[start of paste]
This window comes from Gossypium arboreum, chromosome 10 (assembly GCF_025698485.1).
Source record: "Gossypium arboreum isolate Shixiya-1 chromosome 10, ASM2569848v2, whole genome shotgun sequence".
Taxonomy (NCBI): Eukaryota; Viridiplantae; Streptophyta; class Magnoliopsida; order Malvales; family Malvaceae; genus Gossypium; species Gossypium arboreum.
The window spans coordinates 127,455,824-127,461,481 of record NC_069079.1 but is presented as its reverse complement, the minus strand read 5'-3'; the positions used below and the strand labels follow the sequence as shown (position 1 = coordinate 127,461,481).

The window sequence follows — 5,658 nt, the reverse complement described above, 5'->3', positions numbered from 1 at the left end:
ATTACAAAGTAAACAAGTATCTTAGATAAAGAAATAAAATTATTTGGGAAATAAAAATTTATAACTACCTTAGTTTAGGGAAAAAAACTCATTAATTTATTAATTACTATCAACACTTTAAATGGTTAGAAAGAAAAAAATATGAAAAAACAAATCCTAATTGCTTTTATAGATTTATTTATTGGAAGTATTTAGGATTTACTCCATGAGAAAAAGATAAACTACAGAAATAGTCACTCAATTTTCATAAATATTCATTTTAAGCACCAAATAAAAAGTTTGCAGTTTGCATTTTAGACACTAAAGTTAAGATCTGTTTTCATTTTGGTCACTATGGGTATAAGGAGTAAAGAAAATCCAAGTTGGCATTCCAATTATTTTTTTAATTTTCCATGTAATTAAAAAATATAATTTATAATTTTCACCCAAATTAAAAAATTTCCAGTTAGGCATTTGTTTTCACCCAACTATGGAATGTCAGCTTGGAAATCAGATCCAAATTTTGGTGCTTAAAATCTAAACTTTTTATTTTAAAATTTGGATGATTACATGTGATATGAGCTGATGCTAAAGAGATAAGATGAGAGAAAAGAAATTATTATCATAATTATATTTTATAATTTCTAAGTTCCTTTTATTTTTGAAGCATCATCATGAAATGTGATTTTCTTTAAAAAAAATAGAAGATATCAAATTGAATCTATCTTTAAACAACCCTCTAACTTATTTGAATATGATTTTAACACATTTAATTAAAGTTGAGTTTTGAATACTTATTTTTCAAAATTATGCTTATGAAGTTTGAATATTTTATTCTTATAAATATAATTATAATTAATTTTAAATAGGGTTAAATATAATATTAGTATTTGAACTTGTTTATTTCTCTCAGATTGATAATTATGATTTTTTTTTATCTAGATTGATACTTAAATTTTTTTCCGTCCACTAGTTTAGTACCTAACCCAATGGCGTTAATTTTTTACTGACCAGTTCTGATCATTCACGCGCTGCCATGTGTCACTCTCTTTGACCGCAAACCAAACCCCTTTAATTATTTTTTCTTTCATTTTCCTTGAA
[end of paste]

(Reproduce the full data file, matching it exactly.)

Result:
This window comes from Gossypium arboreum, chromosome 10 (assembly GCF_025698485.1).
Source record: "Gossypium arboreum isolate Shixiya-1 chromosome 10, ASM2569848v2, whole genome shotgun sequence".
Taxonomy (NCBI): Eukaryota; Viridiplantae; Streptophyta; class Magnoliopsida; order Malvales; family Malvaceae; genus Gossypium; species Gossypium arboreum.
The window spans coordinates 127,455,824-127,461,481 of record NC_069079.1 but is presented as its reverse complement, the minus strand read 5'-3'; the positions used below and the strand labels follow the sequence as shown (position 1 = coordinate 127,461,481).

The window sequence follows — 5,658 nt, the reverse complement described above, 5'->3', positions numbered from 1 at the left end:
ATTACAAAGTAAACAAGTATCTTAGATAAAGAAATAAAATTATTTGGGAAATAAAAATTTATAACTACCTTAGTTTAGGGAAAAAAACTCATTAATTTATTAATTACTATCAACACTTTAAATGGTTAGAAAGAAAAAAATATGAAAAAACAAATCCTAATTGCTTTTATAGATTTATTTATTGGAAGTATTTAGGATTTACTCCATGAGAAAAAGATAAACTACAGAAATAGTCACTCAATTTTCATAAATATTCATTTTAAGCACCAAATAAAAAGTTTGCAGTTTGCATTTTAGACACTAAAGTTAAGATCTGTTTTCATTTTGGTCACTATGGGTATAAGGAGTAAAGAAAATCCAAGTTGGCATTCCAATTATTTTTTTAATTTTCCATGTAATTAAAAAATATAATTTATAATTTTCACCCAAATTAAAAAATTTCCAGTTAGGCATTTGTTTTCACCCAACTATGGAATGTCAGCTTGGAAATCAGATCCAAATTTTGGTGCTTAAAATCTAAACTTTTTATTTTAAAATTTGGATGATTACATGTGATATGAGCTGATGCTAAAGAGATAAGATGAGAGAAAAGAAATTATTATCATAATTATATTTTATAATTTCTAAGTTCCTTTTATTTTTGAAGCATCATCATGAAATGTGATTTTCTTTAAAAAAAATAGAAGATATCAAATTGAATCTATCTTTAAACAACCCTCTAACTTATTTGAATATGATTTTAACACATTTAATTAAAGTTGAGTTTTGAATACTTATTTTTCAAAATTATGCTTATGAAGTTTGAATATTTTATTCTTATAAATATAATTATAATTAATTTTAAATAGGGTTAAATATAATATTAGTATTTGAACTTGTTTATTTCTCTCAGATTGATAATTATGATTTTTTTTTATCTAGATTGATACTTAAATTTTTTTCCGTCCACTAGTTTAGTACCTAACCCAATGGCGTTAATTTTTTACTGACCAGTTCTGATCATTCACGCGCTGCCATGTGTCACTCTCTTTGACCGCAAACCAAACCCCTTTAATTATTTTTTCTTTCATTTTCCTTGAA